Emily Dickinson Lexicon
Dictionary: THERE-UN'DER – THE-UR'GIC, or THE-UR'GIC-AL
THERE-UN'DER, adv. [comp. there and under.]
Under that or this. Ralegh.
THERE-UP-ON', comp. [there and upon.]
- Upon that or this. The remnant of the house of Judah, they shall feed thereupon. Zeph. ii.
- In consequence of that. He hopes to find you forward, / And thereupon he sends you this good news. Shak.
THERE-WHILE, adv. [comp. there and while.]
At the same time. [Obs.] Wickliffe.
THERE-WITH', adv. [comp. there and with.]
With that or this. I have learned in whatever state I am, therewith to be content. Phil. iv.
THERE-WITH-AL', adv. [comp. there and withal.]
- Over and above.
- At the same time.
- With that. [This word is obsolete.] [The foregoing compounds of there with the prepositions, are for the most part deemed inelegant and obsolete. Some of them however are in good use, and particularly in the law style.]
THERF-BREAD, n. [therf'bred. Sax. thærf, theorf, unfermented.]
Unleavened bread. [Not in use.] Wickliffe.
Pertaining to theriac; medicinal. Bacon.
THE'RI-AC, n. [L. theriaca, Gr. θηριακη, treacle.]
A name given by the ancients to various compositions esteemed efficacious against the effects of poison, but afterward restrained chiefly to what has been called Theriaca Andromachi, or Venice treacle, which is a compound of sixty-four drugs, prepared, pulverized, and reduced by means of honey to an electuary. Cyc.
THER'MAL, a. [L. thermæ, warm baths; Gr. θερμαι, from θερω, to warm.]
Pertaining to heat; warm. Thermal waters, are warm or tepid mineral waters, whose heat varies from 92º to 112º. Parr.
THER'MI-DOR, n. [Gr. θερμος, warm.]
The name of the 11th month of the French republican year, commencing July 19, and ending August 17.
THER'MO-GEN, n. [Gr. θερμη, heat, and γενος, γενομαι, to generate.]
The elementary matter of heat; caloric. Good.
THER'MO-LAMP, n. [Gr. θερμος, warm, from θερμη, heat, and lamp.]
An instrument for furnishing light by means of inflammable gas. Med. Repos.
THER-MOM'E-TER, n. [Gr. θερμος, warm, from θερμη, heat, and μετρον, measure.]
An instrument for measuring heat; founded on the property which heat possesses of expanding all bodies, the rate or quantity of expansion being supposed proportional to the degree of heat applied, and hence indicating that degree. The thermometer indicates only the sensible heat of bodies, and gives us no information respecting the quantity of latent heat, or of combined heat, which those bodies may contain. D. Olmsted.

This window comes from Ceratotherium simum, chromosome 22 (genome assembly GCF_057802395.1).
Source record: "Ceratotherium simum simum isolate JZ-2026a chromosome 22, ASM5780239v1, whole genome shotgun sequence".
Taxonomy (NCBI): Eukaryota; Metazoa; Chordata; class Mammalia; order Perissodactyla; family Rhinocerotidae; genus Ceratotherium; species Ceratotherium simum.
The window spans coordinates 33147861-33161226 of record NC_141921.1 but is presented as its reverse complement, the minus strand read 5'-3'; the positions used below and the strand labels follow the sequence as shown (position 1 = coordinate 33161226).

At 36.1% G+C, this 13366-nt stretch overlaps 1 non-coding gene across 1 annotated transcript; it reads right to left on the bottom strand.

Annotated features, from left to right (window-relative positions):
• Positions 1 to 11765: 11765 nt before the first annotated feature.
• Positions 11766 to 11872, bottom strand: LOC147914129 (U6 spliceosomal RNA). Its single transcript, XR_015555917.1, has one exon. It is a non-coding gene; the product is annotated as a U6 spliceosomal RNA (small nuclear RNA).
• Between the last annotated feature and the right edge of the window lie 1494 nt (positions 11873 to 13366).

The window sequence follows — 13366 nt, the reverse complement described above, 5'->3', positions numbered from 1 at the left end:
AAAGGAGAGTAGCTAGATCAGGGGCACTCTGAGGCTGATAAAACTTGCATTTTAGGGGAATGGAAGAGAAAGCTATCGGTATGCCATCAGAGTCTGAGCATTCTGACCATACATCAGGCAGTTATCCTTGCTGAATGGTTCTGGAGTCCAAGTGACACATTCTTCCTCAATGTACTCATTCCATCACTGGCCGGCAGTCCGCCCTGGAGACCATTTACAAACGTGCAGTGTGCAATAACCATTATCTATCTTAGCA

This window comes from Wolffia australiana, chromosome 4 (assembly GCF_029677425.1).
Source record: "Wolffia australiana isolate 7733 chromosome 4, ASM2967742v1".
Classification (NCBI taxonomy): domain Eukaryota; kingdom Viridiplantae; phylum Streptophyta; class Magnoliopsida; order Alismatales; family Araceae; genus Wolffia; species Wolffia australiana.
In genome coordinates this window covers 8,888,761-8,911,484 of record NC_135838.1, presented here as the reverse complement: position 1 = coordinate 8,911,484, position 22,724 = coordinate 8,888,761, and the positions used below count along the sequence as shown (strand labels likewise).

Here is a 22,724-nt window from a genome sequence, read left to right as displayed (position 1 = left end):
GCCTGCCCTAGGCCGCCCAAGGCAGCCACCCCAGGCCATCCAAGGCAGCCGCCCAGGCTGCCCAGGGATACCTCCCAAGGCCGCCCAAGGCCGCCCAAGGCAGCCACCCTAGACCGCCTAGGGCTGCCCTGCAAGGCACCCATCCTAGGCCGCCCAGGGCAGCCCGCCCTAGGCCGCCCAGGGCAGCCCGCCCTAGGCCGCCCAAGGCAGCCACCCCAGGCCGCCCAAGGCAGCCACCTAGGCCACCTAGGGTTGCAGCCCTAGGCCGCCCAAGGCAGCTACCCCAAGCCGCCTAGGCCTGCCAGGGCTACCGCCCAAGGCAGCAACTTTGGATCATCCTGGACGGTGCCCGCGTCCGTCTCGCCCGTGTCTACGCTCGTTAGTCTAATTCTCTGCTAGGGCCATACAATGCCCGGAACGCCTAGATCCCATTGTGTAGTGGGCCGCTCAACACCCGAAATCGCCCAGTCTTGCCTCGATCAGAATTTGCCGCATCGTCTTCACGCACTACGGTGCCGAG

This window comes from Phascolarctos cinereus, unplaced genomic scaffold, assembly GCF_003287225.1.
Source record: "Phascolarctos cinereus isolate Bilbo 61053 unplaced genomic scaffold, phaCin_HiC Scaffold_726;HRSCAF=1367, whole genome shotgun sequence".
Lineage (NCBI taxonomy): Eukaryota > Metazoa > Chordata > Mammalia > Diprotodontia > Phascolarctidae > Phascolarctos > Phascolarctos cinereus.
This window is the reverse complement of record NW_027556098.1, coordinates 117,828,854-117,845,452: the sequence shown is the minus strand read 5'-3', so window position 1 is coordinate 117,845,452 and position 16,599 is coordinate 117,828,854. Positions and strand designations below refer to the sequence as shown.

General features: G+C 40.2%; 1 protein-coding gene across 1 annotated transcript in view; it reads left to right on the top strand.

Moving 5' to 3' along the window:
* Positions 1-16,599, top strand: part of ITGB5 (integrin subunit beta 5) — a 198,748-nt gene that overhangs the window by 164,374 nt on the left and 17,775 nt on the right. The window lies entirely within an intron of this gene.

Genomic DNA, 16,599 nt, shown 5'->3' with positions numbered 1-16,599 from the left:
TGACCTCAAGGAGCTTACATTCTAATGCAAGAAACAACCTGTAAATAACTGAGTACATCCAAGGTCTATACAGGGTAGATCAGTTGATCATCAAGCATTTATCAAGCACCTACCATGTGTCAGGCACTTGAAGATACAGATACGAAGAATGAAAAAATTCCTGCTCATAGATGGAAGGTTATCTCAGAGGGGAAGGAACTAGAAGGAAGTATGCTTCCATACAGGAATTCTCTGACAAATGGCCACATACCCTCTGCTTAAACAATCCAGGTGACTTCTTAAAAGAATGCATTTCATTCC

- Pertaining to a thermometer; as, the thermometrical scale or tube.
- Made by a thermometer; as, thermometrical observations.
By means of a thermometer.
THER'MO-SCOPE, n. [Gr. θερμη, heat, and σκοπεω, to see.]
An instrument showing the temperature of the air, or the degree of heat and cold. Arbuthnot.
THER'MO-STAT, n. [Gr. θερμος and ιστημι.]
A self-acting physical apparatus for regulating temperature, by the unequal expansion of metals by heat. Brande.
THER-MO-TEN'SION, n. [Gr. θερμος, hot, and L. tensio, a stretching.]
Literally, a stretching by heat. This word is applied by Professor Johnson, to a process of increasing the direct cohesion of wrought iron. It consists in heating the metal to a determinate temperature, generally from 500 to 600 degrees of Fahrenheit, and in that state, giving to it, by appropriate machinery, a mechanical strain or tension in the direction in which the strength is afterward to be exerted. The degree of tensile force applied is determined beforehand by trials on the same quality of metal at ordinary atmospheric temperature, to ascertain what force would, in that case, have been sufficient to break the piece which is to be submitted to thermotension. If this process should succeed, it may be of great use in giving strength to chain cables.
[plur. of This: pronounced theez, and used as an adjective or substitute. These is opposed to those, as this is to that, and when two persons or things or collections of things are named, these refers to the things or persons which are nearest in place or order, or which are last mentioned. Some place the bliss in action, some in case; / Those call it pleasure, and contentment these. Pope. Hence these is a substitute for these persons, and for the persons last mentioned, who place their bliss in ease.
THE'SIS, n. [L. thesis; Gr. θεσις, a position, from τιθημι, to set.]
- A position or proposition which a person advances and offers to maintain, or which is actually maintained by argument; a theme; a subject.
- In logic, every proposition may be divided into thesis and hypothesis. Thesis contains the thing affirmed or denied, and hypothesis the conditions of the affirmation or negation. Cyc.
- In music, the unaccented part of the measure, which the Greeks expressed by the downward beat.
THES'MO-THETE, n. [Gr.]
THES'PI-AN, n. [From Thespis.]
A term applied to tragic acting.
THE'TA, n. [Gr. θ.]
The unlucky letter of the Greek alphabet, so called from being used by the judges in passing condemnation on a prisoner, it being the first letter of the Greek θανατος, death.
THET'IC-AL, a. [from Gr. θετικος. See Thesis.]
Laid down. More.
THE-UR'GIC, or THE-UR'GIC-AL, a. [from theurgy.]
Pertaining to the power of performing supernatural things. Theurgic hymns, songs of incantation.